An Iraqi injured in a car accident stands in her room at MSF Hospital for Specialized Reconstructive Surgery in Amman. (AP Photo/Muhammed Muheisen)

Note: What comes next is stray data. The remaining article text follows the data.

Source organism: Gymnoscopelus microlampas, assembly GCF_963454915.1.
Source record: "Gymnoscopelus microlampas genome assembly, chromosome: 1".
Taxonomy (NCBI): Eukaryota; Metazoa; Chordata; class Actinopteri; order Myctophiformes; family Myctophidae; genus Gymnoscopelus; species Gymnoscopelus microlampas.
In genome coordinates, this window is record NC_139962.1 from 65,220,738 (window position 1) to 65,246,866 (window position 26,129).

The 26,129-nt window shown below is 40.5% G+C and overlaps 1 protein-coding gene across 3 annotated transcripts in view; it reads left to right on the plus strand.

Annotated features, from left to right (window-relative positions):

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The Iraqi government has recognized that the growing and widespread mental health crisis in the country needs urgent attention, and has asked MSF to help it develop policies to deal with the situation, the charity's country director says.MSF works across Iraq, except for areas controlled by ISIS, with over 600 staff.Already deeply scarred by the 2003 U.S.-led invasion and the subsequent 2006-2007 civil war, Iraq's progress was again stalled in 2013, following the ISIS takeover of Fallujah, exacerbated last year when the extremist group suddenly seized around a third of the country.Many of the IDP populations reside in areas close to the front line, and many have limited freedom of movement, so MSF's work in Iraq mainly involves mobile health clinics, which can reach those in need of help.Due to the lack of sufficient post-operative care within Iraq and the unstable security situation, MSF refers wounded Iraqis to its hospital in Jordan's Amman, which provides reconstructive surgery, psychosocial support and physiotherapy.The key concern Forgione sees for Iraq at the moment is that there is currently no end in sight to the conflict, so longer-term planning and projects are vital.
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